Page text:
The Government will today reveal its scheme - the Emissions Reduction Plan - to meet the country's very-first emissions budget.
Both Labour and National have committed to the first three budgets, which cap the amount of greenhouse gas New Zealand can emit over the next 15 years.
The budgets have been billed as New Zealand's first 'binding domestic framework' to guide a curbing of emissions, no matter who is in power.
Climate Change Minister James Shaw said bipartisan support of the emissions budgets gives New Zealanders a sense of certainty on future climate change policy.
"One of the main reasons that it has taken us so long as a country to get started on the path of cutting our emissions is because climate change policy has been so politicised and so subject to the back and forth vagaries of the political cycle," he told a special parliamentary debate last week.
"But it is a generational challenge. It requires a level of consistency across governments and across decades and the critical thing about this framework is that the imperative is set and the direction of travel is clear."
The emissions budgets now serve as bipartisan climate goals but the National Party is already forewarning its support doesn't necessarily extend to the government's plan to meet them.
"I think the Emissions Reduction Plan will be quite a long list of initiatives that the government's come up with, some of them I suspect will be better than others," National's climate change spokesperson Scott Simpson said.
"So we will support the ends but that doesn't necessarily mean that we support the means because there will be some of those initiatives that, on analysis, will be more expensive, more costly and more impactful on people's lives, communities and businesses."
Simpson said National believed the taxpayer should not have to shoulder the financial burden of climate action alone.
"If we look at the United Kingdom and what's been achieved there, it's actually been business and the private sector that has done many of the innovative emissions-changing programmes that have been most effective.
"And I would expect that could potentially be the case in New Zealand. In fact, the business sector is in many respects already ahead of where the politicians are."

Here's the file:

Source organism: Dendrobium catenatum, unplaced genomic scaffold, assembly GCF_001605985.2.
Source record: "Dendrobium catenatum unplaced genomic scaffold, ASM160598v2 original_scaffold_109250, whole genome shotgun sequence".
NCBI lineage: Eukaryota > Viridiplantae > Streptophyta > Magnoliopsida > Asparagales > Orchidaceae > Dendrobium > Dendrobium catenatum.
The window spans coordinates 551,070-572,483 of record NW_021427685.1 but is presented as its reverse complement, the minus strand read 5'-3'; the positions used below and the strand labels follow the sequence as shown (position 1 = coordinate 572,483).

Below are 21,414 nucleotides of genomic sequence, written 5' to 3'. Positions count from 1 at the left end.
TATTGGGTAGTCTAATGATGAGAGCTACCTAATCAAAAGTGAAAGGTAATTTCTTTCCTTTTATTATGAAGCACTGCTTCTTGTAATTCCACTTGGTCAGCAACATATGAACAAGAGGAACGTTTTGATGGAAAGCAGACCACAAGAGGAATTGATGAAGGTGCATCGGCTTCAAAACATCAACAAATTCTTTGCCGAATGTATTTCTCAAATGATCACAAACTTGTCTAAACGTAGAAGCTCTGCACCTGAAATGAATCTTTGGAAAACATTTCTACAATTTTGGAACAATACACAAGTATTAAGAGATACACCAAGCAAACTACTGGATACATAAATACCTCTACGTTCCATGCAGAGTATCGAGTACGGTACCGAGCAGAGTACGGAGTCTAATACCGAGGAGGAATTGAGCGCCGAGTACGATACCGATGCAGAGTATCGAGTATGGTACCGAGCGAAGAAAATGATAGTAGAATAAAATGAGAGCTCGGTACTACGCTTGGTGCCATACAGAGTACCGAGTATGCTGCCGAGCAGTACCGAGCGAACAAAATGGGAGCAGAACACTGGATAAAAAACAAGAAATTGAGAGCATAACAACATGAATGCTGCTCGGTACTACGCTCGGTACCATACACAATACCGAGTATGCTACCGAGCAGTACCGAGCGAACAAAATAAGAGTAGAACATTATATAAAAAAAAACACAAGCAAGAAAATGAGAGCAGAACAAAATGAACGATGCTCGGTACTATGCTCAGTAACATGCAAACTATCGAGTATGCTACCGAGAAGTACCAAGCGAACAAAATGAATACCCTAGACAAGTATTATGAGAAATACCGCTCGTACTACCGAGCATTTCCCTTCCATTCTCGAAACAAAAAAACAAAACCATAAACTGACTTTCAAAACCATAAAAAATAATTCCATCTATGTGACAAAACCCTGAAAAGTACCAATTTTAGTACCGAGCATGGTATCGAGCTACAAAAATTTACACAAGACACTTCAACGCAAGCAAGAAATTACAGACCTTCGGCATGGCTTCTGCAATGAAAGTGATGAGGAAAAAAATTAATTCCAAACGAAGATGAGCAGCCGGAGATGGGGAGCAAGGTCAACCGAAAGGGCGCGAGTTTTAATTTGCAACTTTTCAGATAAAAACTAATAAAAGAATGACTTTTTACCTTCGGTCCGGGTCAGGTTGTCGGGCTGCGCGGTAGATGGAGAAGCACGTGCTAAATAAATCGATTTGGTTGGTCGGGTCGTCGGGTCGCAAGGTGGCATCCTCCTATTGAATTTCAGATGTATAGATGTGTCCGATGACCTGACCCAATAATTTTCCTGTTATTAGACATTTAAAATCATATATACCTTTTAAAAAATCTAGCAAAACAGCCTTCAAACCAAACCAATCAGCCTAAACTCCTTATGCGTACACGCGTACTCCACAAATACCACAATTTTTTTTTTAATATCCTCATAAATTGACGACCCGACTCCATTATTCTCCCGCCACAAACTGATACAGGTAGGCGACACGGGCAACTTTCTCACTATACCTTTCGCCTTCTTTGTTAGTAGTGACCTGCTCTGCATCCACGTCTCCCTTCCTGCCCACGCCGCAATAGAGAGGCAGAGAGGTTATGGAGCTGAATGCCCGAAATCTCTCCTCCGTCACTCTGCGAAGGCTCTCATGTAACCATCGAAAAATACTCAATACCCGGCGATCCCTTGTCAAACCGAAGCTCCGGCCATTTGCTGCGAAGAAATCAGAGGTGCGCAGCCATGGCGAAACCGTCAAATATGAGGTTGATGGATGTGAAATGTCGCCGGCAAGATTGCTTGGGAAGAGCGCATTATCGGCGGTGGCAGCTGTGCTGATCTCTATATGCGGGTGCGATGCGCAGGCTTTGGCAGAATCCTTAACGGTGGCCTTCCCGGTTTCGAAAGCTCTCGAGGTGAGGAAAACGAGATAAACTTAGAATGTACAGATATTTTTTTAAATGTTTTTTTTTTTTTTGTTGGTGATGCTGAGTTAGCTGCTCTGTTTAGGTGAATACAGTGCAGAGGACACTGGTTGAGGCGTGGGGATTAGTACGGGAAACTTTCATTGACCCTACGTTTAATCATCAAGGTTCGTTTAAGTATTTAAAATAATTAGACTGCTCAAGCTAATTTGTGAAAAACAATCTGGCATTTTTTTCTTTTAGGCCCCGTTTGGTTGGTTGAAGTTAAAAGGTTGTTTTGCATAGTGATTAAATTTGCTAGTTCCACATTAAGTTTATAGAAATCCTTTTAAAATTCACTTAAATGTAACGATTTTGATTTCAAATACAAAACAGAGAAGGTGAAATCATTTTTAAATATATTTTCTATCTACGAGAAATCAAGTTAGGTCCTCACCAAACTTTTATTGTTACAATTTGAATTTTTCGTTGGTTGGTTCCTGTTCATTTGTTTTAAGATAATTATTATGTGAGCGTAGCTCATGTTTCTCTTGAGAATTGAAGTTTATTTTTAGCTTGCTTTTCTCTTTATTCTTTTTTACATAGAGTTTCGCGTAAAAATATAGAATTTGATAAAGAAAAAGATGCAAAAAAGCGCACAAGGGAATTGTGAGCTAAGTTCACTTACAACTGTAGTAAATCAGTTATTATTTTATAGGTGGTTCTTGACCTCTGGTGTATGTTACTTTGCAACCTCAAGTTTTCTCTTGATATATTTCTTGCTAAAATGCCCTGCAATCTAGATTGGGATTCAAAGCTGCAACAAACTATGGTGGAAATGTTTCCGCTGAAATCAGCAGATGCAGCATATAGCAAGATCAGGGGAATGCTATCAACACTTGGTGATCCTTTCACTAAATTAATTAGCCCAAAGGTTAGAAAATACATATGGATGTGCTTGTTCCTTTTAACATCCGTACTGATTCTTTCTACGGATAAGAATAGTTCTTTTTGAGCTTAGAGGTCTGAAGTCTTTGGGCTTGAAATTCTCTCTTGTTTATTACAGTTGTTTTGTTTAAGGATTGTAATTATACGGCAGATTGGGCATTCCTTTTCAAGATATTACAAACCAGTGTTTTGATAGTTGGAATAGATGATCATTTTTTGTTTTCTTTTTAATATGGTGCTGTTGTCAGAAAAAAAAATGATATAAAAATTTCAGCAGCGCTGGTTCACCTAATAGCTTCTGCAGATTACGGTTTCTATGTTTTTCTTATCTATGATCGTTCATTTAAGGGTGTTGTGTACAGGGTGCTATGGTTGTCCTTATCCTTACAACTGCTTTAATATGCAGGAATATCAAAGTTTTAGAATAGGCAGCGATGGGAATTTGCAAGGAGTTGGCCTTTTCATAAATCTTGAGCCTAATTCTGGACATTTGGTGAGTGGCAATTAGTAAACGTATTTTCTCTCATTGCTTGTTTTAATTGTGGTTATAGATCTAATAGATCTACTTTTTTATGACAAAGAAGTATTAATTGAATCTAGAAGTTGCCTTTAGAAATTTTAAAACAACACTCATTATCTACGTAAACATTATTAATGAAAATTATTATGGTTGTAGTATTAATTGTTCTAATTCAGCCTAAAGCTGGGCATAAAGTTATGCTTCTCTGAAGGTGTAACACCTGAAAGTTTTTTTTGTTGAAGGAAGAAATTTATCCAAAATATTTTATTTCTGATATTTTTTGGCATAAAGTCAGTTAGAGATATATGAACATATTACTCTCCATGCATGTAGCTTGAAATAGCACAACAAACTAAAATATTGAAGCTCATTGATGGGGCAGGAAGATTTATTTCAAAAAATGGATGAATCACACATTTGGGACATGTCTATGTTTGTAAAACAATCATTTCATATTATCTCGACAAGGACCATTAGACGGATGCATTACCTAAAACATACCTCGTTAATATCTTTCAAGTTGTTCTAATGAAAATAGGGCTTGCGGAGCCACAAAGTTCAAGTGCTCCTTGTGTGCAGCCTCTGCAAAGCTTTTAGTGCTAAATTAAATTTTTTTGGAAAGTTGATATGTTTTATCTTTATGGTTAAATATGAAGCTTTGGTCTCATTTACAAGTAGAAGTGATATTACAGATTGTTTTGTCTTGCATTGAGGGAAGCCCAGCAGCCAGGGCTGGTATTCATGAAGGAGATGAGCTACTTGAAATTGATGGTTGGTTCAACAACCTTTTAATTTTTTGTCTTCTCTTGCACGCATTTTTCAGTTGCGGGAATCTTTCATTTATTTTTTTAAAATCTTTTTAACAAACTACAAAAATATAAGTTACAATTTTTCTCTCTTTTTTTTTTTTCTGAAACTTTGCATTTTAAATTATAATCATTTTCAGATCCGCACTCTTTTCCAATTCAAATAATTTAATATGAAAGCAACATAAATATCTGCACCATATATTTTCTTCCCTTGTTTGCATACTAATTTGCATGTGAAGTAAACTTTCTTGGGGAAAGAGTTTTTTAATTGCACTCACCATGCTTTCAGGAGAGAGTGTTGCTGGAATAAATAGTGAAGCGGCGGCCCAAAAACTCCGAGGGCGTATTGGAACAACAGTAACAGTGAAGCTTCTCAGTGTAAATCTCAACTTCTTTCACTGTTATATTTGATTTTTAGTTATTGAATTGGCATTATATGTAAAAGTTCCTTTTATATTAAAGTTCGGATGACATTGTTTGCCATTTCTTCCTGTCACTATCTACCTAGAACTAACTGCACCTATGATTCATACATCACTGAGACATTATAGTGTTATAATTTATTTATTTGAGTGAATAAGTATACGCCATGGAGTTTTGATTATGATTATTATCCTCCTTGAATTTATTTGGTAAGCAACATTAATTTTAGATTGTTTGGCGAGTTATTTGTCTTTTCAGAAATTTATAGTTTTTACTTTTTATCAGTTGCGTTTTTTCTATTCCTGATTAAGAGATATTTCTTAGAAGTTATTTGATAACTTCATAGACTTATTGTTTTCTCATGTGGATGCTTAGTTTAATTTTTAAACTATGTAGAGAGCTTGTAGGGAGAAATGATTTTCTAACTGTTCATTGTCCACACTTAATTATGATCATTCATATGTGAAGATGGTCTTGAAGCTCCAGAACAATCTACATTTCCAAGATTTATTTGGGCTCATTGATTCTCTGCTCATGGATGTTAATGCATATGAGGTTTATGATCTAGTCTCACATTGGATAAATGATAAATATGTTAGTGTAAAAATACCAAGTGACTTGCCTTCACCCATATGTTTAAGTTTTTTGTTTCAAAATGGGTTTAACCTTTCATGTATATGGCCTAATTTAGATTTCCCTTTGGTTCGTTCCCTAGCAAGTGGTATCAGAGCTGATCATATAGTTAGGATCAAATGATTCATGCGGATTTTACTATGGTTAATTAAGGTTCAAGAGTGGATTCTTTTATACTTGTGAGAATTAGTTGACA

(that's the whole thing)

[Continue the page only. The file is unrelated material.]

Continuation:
The ACT Party has already written the Emissions Reduction Plan off; arguing it is not necessary when the likes of the Emissions Trading Scheme is up and running.
"We won't support it because it's not necessary to reduce emissions. What ACT would do is actually make the emissions trading scheme better," ACT's climate change spokesperson Simon Court said.
"We would take the revenues from that scheme, which amounts to billions per annum, and give Kiwis $250 a year per person as an incentive to reduce emissions; a carbon dividend."
Te Pāti Māori is pessimistic about the Emissions Reduction Plan, having opposed the emissions budgets on the basis they don't go far enough.
Co-leader Debbie Ngarewa-Packer said climate action had to be approached with "a sense of urgency" as there was limited time to make a difference.
"We would have expected to see something more ambitious, as far as the budgets and targets been set."
Te Pāti Māori has outlined its desire to see the government put a price on methane emissions, limit cow numbers and phase out synthetic fertilisers by 2025.
Ngarewa-Packer said while she would have to wait until the plan had been released to comment on it, what she had seen so far hadn't given her much hope.
"We saw a very pastel green approach to environment and I would have expected a party that's in government like this would have been a lot more progressive - a lot more."
The Emissions Reduction Plan will be released at midday.